June 17, 2021 --The number of people infected with the coronavirus in England has increased rapidly, with most infections happening in children and young adults who have not received a vaccine, according to new research.
Results from an ongoing study show that an estimated 0.15% of people had the virus, or around 1 in 670
The data was based on 108,911 self-administered PCR tests collected from May 20 to June 7, 2021
The research team, led by researchers from Imperial College London, reported that national prevalence of the virus has increased from 0.10%, or around 1 in 1,000, since its previous survey in the second half of April to May 3.
The Rise of Delta
The study found a rapid replacement of the Alpha (B.1.1.7) variant of the virus with the Delta (B.1.617.2) variant. The authors noted that infections from the Delta variant, which was first identified in India, are doubling every 11 days in England
"These data coincide with the Delta variant becoming dominant and show the importance of continuing to monitor infection rates and variants of concern in the community," said Paul Elliott, and professor and director of the study program.
The preprint study – which has yet to be peer reviewed -- suggested that the link between infections, hospitalizations, and deaths had been weakening since February because of the country’s vaccination efforts. However, since late April, that trend had been reversing for hospitalizations.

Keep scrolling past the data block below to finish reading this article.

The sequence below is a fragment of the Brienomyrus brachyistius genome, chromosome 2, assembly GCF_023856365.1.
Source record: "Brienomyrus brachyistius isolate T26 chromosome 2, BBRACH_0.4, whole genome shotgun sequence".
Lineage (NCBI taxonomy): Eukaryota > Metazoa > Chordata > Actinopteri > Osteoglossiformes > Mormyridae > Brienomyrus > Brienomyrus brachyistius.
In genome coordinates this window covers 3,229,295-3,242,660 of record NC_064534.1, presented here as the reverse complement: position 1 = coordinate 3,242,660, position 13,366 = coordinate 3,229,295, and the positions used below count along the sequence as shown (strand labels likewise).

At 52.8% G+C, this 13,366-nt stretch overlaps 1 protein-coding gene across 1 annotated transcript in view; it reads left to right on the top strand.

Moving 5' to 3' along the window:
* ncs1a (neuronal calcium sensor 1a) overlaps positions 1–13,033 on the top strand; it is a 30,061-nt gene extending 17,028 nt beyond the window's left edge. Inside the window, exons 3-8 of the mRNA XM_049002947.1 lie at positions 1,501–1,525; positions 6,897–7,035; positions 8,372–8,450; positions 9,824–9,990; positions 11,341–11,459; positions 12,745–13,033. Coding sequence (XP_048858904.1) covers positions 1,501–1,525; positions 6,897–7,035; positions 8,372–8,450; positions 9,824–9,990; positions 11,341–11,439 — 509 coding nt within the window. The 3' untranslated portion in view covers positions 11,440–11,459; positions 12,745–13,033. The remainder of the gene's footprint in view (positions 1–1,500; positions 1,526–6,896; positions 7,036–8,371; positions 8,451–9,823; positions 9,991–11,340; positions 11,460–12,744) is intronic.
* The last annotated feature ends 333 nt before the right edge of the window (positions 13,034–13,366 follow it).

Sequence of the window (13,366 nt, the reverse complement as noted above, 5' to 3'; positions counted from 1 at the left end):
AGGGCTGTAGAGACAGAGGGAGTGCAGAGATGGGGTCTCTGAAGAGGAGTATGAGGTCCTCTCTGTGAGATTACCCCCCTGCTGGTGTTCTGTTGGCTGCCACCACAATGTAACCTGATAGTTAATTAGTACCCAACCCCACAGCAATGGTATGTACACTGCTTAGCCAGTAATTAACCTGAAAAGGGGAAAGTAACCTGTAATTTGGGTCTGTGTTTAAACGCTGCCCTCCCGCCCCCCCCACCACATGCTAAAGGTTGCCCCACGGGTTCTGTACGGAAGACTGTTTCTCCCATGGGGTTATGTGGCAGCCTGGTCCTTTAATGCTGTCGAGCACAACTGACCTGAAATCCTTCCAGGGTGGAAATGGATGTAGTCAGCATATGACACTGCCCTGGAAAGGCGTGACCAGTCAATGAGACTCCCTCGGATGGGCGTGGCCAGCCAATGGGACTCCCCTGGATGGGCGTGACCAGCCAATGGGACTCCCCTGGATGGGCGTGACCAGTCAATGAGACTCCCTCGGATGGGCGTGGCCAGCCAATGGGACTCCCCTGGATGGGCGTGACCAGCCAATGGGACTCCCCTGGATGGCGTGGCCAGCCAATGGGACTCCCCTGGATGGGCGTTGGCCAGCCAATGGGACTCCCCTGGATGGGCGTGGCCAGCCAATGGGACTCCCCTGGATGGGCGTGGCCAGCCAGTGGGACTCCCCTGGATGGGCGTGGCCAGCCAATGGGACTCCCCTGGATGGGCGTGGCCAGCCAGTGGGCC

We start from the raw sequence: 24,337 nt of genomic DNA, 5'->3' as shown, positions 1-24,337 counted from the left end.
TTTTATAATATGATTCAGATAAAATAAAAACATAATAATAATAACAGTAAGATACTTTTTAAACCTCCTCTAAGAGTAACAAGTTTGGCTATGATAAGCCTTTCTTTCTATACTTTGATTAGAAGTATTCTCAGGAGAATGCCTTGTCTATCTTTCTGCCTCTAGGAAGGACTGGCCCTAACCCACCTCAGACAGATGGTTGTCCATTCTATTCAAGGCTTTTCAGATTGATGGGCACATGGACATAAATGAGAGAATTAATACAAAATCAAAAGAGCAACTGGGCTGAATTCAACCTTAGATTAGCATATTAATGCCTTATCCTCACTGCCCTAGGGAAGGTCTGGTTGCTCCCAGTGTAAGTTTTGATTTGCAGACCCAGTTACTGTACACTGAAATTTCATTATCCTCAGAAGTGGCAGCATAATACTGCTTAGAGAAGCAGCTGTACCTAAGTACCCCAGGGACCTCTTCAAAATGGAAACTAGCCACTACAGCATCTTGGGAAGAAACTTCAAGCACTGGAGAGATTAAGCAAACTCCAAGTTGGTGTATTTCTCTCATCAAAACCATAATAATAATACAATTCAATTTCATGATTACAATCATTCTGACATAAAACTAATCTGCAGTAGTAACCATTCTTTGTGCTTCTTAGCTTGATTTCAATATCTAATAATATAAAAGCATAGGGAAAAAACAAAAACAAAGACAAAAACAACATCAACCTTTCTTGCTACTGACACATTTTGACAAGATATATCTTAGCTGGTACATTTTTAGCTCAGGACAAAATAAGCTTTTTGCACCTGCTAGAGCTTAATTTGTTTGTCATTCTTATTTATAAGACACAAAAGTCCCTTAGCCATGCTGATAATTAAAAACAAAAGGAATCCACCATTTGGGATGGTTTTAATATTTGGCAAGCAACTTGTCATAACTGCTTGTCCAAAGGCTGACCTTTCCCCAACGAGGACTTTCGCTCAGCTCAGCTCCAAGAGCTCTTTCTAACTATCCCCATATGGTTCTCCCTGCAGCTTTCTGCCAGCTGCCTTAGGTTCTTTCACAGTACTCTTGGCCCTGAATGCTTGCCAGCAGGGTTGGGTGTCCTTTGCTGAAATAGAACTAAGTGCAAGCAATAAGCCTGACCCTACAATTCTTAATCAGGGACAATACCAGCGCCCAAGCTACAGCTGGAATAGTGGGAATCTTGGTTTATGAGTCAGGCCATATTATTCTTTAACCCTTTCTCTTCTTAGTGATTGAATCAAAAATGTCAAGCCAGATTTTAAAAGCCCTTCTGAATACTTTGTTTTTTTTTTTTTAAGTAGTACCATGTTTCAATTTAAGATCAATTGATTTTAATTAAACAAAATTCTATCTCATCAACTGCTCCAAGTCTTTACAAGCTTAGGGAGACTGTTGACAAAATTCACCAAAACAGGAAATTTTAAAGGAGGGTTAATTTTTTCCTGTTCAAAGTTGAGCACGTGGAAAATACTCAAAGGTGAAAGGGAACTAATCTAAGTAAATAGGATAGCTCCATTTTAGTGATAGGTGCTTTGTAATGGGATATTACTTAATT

The highest rate of infections was seen in young people age 18 to 24, followed by children age 5 to 12.
Although prevalence in people under the age of 50 was 2.5 times that of those aged 50 and above, infections appeared to be growing at a similar rate in both groups, the scientists found.
"Even though we are seeing the highest infection prevalence in younger people who are less susceptible to COVID-19, if this growth continues it will drive up infections in older, more vulnerable people, as the vaccines are not 100% effective and not everyone has been fully vaccinated,” Steven Riley, professor of infectious disease dynamics at Imperial College London, said
"This would lead to more hospitalizations and deaths, and risks straining the [Natnoial Health Service], which is why it's vital that people take up their vaccine offer and continue to stick to the rules,” he added.
The latest data also shows substantial regional variations across England. The highest prevalence was found in the North West. The South West, meanwhile, had the lowest.
Commenting on the study for the Science Media Centre, James Naismith, a professor and director of the Rosalind Franklin Institute and University of Oxford, predicted "a further cycle of doubling further down the road,” although the summer would "help blunt its growth.”
With the exception of the Delta variant, "we would have been able to end restrictions with almost no risk as originally planned,” he said.
"It must be understood that without vaccines, the Delta variant would have been a disaster for the U.K.," leading to a shutdown of society "or health care collapse,” he added
"These findings highlight the stark context in which we took the difficult decision to delay step 4 of the roadmap out of lockdown,” said Matt Hancock, England's Health Secretary.